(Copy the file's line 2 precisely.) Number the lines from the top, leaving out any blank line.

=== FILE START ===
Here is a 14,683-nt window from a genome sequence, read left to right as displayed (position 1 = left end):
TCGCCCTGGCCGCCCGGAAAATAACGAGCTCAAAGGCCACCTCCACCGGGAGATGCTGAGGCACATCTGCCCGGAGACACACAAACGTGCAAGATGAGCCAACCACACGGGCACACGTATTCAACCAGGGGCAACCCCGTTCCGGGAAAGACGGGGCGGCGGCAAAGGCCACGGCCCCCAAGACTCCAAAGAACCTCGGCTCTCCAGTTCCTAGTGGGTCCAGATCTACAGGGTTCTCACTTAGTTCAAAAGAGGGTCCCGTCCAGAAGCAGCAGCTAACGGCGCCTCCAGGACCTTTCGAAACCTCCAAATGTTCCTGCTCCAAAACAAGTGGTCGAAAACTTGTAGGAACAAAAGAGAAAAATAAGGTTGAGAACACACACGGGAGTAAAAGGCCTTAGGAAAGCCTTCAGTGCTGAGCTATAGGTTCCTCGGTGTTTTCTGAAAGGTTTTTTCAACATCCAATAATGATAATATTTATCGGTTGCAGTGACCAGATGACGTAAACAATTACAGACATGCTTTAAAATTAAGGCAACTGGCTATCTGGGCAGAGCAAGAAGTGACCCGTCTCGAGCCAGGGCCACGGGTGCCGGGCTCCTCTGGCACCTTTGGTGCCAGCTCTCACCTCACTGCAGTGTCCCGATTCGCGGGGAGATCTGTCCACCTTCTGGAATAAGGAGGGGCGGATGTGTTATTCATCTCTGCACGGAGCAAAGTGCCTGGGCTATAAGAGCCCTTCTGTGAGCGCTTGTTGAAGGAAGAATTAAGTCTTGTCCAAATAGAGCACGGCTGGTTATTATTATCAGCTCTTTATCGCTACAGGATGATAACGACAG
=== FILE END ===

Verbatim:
TCGCCCTGGCCGCCCGGAAAATAACGAGCTCAAAGGCCACCTCCACCGGGAGATGCTGAGGCACATCTGCCCGGAGACACACAAACGTGCAAGATGAGCCAACCACACGGGCACACGTATTCAACCAGGGGCAACCCCGTTCCGGGAAAGACGGGGCGGCGGCAAAGGCCACGGCCCCCAAGACTCCAAAGAACCTCGGCTCTCCAGTTCCTAGTGGGTCCAGATCTACAGGGTTCTCACTTAGTTCAAAAGAGGGTCCCGTCCAGAAGCAGCAGCTAACGGCGCCTCCAGGACCTTTCGAAACCTCCAAATGTTCCTGCTCCAAAACAAGTGGTCGAAAACTTGTAGGAACAAAAGAGAAAAATAAGGTTGAGAACACACACGGGAGTAAAAGGCCTTAGGAAAGCCTTCAGTGCTGAGCTATAGGTTCCTCGGTGTTTTCTGAAAGGTTTTTTCAACATCCAATAATGATAATATTTATCGGTTGCAGTGACCAGATGACGTAAACAATTACAGACATGCTTTAAAATTAAGGCAACTGGCTATCTGGGCAGAGCAAGAAGTGACCCGTCTCGAGCCAGGGCCACGGGTGCCGGGCTCCTCTGGCACCTTTGGTGCCAGCTCTCACCTCACTGCAGTGTCCCGATTCGCGGGGAGATCTGTCCACCTTCTGGAATAAGGAGGGGCGGATGTGTTATTCATCTCTGCACGGAGCAAAGTGCCTGGGCTATAAGAGCCCTTCTGTGAGCGCTTGTTGAAGGAAGAATTAAGTCTTGTCCAAATAGAGCACGGCTGGTTATTATTATCAGCTCTTTATCGCTACAGGATGATAACGACAG